Staff Correspondent: British High Commissioner to Bangladesh Robert Chatterton Dickson yesterday said their shared aim is to see “voluntary, safe and dignified” repatriation for the Rohingya as soon as conditions in Myanmar allow.
“Bangladesh continues to be extraordinarily generous in its response. The refugees have access to healthcare, food, shelter, and water and sanitation,” he said while addressing a programme hosted by Dhaka Reporters’ Unity (DRU).
DRU President Nazrul Islam Mithu and General Secretary Nurul Islam Hasib also spoke at the event.
The High Commissioner said they have seen generosity in the roll-out of Covid-19 vaccines for refugees.
He, however, said despite progress, the situation remains challenging both for the Rohingyas, especially for women, and for their hosts in Bangladesh.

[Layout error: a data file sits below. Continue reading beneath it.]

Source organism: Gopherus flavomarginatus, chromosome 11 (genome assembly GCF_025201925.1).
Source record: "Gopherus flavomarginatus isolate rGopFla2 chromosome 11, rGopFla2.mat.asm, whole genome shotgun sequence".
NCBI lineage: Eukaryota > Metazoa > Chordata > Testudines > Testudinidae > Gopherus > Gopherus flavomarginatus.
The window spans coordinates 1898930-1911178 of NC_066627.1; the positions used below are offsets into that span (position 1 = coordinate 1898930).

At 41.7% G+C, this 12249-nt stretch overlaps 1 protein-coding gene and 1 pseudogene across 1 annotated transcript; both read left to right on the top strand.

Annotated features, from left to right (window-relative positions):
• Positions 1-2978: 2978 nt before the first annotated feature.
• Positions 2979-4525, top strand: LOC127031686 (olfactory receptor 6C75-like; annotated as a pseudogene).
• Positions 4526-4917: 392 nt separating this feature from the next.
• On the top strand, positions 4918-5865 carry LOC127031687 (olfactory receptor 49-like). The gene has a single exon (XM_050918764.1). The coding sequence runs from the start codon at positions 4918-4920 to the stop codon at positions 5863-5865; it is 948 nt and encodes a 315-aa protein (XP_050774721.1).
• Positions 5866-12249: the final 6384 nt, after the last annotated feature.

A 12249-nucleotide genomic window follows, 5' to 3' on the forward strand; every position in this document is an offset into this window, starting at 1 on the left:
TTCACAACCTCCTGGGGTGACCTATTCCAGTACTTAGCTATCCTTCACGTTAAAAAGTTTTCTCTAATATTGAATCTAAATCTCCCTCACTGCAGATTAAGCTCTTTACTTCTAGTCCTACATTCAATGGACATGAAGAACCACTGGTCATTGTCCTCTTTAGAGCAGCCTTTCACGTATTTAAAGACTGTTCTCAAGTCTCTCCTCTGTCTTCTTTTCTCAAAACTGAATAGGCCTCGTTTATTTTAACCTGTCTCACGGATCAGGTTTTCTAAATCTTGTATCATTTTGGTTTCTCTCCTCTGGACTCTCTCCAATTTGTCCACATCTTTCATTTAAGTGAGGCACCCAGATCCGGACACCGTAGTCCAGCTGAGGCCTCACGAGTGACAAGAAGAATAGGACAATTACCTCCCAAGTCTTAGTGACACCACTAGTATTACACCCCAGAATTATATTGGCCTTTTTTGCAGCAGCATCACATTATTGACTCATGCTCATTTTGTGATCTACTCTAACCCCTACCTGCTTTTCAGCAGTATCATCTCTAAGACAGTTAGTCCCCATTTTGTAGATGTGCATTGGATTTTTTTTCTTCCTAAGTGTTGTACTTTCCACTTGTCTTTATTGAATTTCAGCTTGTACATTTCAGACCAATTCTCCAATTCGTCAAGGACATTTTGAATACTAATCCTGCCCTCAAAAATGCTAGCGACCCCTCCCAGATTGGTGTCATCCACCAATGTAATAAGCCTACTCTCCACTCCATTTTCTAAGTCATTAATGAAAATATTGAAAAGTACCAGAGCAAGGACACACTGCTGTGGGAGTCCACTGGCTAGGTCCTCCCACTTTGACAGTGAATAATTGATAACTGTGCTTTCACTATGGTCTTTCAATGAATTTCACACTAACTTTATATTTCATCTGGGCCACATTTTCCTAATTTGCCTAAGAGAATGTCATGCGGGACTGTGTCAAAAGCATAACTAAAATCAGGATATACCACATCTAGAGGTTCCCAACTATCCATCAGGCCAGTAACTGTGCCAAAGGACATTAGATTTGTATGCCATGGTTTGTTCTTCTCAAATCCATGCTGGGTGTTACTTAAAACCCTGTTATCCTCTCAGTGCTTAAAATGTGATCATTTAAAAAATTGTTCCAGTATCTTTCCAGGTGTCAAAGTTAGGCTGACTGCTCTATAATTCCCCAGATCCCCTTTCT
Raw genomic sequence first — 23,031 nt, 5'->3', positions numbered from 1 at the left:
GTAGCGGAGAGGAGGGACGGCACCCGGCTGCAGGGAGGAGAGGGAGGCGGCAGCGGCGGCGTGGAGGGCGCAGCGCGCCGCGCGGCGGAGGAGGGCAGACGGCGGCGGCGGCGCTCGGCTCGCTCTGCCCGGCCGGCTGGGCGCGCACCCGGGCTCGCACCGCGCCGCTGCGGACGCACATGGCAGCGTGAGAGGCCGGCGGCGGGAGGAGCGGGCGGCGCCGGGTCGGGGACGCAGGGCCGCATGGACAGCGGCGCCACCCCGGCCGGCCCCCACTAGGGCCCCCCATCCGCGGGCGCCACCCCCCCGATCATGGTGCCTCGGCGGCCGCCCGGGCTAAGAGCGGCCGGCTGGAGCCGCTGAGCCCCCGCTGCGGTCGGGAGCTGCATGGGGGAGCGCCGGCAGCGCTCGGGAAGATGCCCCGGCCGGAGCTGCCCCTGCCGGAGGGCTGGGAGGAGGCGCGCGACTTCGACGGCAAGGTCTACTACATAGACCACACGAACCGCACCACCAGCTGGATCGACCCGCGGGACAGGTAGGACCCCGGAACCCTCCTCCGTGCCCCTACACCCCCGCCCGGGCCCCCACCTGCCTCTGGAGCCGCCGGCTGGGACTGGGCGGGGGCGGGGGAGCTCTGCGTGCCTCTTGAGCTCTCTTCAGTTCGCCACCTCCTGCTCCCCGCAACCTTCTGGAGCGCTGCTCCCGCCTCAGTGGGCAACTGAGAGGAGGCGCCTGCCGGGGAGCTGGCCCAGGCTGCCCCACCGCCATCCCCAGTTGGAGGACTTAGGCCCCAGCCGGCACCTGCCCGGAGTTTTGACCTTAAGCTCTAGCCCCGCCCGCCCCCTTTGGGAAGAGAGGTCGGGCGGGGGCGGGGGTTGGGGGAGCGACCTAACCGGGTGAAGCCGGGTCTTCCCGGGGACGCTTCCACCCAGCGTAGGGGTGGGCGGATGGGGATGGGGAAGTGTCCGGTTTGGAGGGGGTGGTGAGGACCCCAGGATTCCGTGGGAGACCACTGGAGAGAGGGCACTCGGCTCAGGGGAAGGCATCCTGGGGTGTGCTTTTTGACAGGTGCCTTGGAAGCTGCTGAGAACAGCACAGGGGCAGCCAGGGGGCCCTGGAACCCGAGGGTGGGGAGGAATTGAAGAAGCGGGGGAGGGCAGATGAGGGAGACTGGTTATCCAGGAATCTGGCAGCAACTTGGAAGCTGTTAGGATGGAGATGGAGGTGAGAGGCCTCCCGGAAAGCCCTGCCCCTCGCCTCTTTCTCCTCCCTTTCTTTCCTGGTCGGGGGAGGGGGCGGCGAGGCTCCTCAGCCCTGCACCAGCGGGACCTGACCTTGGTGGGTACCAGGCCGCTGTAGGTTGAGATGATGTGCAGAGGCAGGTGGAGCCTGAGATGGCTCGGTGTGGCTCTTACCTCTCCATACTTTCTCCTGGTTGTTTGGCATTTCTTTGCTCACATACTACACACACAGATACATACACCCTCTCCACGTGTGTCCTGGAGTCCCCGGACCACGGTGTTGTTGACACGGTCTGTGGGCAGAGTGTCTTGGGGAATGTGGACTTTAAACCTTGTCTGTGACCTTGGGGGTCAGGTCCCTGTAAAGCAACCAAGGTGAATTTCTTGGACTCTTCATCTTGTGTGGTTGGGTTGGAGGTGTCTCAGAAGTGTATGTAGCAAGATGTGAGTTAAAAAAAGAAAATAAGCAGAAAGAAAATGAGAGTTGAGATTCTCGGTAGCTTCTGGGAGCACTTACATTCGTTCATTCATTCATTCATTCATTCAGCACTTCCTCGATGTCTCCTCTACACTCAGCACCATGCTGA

“We’re leading donor to the international response to the Rohingya refugee crisis having contributed over £320m since 2017 to support both refugees in the camps and host communities including in building resilience against COVID-19,” said the High Commissioner.
Describing the Rohingya crisis as a “tragedy for all involved,” the British High Commissioner said no one chooses to live in a refugee camp or to host a large influx of displaced people.
“As with so many other refugees worldwide, the great majority of the Rohingya population say they want to return home,” said the British envoy, adding that they are ensuring the Rohingyas and Bangladesh are not forgotten.
High Commissioner Dickson said they raise the plight of the Rohingya on the international stage, including in the UN Security Council. “As a new Dialogue Partner of ASEAN, we support the efforts of the ASEAN Special Envoy.”
Bangladesh is now hosting over 1.1 million Rohingyas in Cox’s Bazar and Bhasan Char Island.
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